Lower back pain is a common problem. I have suffered from it for years non-stop, from the age of 15 until 25, when I finally started to respect my anatomy. Unfortunately, the fact that it is common doesn't make it less debilitating. That's where your nerves travel; an inflammation can soon turn into horrible nerve pain.
Lower back pain can limit movement apart from causing you pain. If you are an active person, your back pain can become as much of a mental setback as it is physical, interrupting training and undermining your confidence. So, what to do when it happens?
Understanding your back pain will help you manage and prevent it. Let's explore the common reasons for lower back pain, how to fix it, and the steps you can take to protect yourself in the future.
Understanding the spine
The spine is one of the most important structures in the body. If you have ever experienced intense back pain, you know that any limb's movement will impact your back pain.
The spine consists of joints where vertebrae meet each other in a cylinder. Your spinal cord runs down the middle of these vertebrae, and there are 'discs' between the vertebrae to keep them spread out and keep your spine healthy.
As you can tell just by looking at it, the spine can be at the centre of pain in many ways. Pain can happen when any of these structures function the wrong way. For example, when the bones get in contact with each other, the discs are squeezed too far, or the positioning of the spine overall becomes compromised due to muscular tightness or imbalance.
The lower back: Where pain is most important and most common.
The spine's four major segments.
- The Cervical spine is between the skull and shoulder girdle.
- The Thoracic spine takes up the 'middle' of the back.
- The Lumbar spine is below that and just above the pelvis.
- The Sacrum is the part of the spine that is fused into the hips. It is a part of both the back and hips—a pairing that will become very important to understand later on in this article.
Lower back pain is any pain occurring in the lumbar spine or sacrum. These lower areas of the back are the meeting point of the spine and the hips. And because we walk upright, they are carrying the stress of the higher segments of the spine (axial loading).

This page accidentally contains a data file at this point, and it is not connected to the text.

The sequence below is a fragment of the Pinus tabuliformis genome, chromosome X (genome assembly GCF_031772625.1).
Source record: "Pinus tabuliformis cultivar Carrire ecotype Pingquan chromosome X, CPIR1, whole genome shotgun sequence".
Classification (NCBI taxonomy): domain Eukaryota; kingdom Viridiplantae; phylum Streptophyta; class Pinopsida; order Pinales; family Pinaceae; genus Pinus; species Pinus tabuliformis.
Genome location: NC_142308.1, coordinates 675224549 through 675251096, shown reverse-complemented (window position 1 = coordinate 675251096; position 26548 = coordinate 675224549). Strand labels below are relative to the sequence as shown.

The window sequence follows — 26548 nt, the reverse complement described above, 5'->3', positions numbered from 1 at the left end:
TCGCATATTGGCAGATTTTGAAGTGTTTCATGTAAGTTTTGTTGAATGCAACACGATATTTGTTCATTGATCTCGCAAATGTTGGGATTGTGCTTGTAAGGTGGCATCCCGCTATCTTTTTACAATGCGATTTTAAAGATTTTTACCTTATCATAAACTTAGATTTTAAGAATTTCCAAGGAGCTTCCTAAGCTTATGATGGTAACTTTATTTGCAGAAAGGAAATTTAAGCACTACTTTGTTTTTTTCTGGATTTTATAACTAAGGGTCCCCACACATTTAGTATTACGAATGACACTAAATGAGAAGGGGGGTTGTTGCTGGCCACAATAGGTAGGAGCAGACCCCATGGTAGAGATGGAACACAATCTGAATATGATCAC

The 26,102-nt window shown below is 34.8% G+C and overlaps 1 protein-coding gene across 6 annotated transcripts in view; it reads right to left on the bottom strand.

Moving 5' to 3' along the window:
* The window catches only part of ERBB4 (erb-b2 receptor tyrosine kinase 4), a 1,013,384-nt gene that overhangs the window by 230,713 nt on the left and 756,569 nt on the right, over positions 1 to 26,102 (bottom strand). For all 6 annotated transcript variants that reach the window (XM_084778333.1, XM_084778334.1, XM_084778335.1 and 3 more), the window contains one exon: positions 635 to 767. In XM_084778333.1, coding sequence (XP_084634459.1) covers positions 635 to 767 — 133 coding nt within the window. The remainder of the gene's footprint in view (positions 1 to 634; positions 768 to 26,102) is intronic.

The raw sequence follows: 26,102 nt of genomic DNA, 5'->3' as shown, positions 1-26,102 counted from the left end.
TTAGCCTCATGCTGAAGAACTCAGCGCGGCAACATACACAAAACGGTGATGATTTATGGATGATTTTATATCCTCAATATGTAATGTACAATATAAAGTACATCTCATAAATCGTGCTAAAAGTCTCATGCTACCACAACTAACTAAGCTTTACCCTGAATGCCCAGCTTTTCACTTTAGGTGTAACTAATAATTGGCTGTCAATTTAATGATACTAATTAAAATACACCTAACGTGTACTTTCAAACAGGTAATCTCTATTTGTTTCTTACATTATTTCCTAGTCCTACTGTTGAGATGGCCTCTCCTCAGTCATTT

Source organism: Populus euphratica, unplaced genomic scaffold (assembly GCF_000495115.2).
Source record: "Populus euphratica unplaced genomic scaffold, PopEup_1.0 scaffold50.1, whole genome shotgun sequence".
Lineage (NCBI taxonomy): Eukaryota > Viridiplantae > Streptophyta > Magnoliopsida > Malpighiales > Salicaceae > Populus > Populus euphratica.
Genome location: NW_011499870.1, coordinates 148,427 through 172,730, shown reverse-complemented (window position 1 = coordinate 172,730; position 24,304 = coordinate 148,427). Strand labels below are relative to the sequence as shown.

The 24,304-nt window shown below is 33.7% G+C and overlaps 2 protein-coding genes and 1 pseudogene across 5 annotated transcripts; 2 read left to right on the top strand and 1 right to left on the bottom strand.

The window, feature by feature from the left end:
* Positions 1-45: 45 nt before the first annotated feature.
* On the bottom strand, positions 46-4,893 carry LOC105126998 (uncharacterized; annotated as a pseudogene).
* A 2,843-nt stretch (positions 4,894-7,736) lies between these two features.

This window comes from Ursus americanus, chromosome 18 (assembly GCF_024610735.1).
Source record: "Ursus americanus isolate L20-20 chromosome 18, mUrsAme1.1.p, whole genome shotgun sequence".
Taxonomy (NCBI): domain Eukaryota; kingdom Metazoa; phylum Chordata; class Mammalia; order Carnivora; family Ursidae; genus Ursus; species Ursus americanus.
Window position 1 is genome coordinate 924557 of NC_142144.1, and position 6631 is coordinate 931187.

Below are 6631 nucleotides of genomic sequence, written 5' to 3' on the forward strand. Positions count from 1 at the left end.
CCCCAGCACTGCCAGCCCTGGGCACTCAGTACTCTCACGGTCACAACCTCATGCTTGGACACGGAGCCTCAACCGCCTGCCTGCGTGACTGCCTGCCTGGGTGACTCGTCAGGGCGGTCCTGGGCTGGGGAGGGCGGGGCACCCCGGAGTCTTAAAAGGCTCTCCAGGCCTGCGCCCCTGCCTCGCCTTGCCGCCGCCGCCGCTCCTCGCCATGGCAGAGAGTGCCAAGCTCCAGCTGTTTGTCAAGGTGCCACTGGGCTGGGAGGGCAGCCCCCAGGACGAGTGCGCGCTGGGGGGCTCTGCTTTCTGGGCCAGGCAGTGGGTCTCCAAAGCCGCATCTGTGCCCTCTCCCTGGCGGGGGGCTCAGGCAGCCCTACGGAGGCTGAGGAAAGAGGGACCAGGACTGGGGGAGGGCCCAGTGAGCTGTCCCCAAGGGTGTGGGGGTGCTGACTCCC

Many back problems result from improper care during axial loading. The discs space out the vertebrae to prevent bone damage and protect the spinal cord.
How the Back Moves
- It can flex and extend, arching and bending forward.
- It can flex sideways (laterally), bending towards one side.
- It can rotate at each segment of the spine (except the sacrum).
These movements are important because they all have their respective supporting musculature. For example, the obliques are associated with lateral (side) flexion and extension, so their strength—and flexibility— is essential in this precise area.
SI Joint: Where the Spine Meets the Hips
The sacroiliac joint (SIJ, or SI joint) is where the spine anchors in the hips. Problems in the spine may show up further down into the hips and knees. Inversely, back pain can result from problems in the knees, hips, or even ankles.
The movement of the core and hips together control the spine's position by rotating it forwards and backwards and tilting the sides up or down during lateral flexion. That's why movements of the core and hips need to be considered together. Problems in either section can cause problems in the other.
We have just covered a lot of information. Let's digest it and start understanding our spine anatomy in order to fix the pain.
In PART 2 we will talk about the different causes of lower back pain and how to fix them.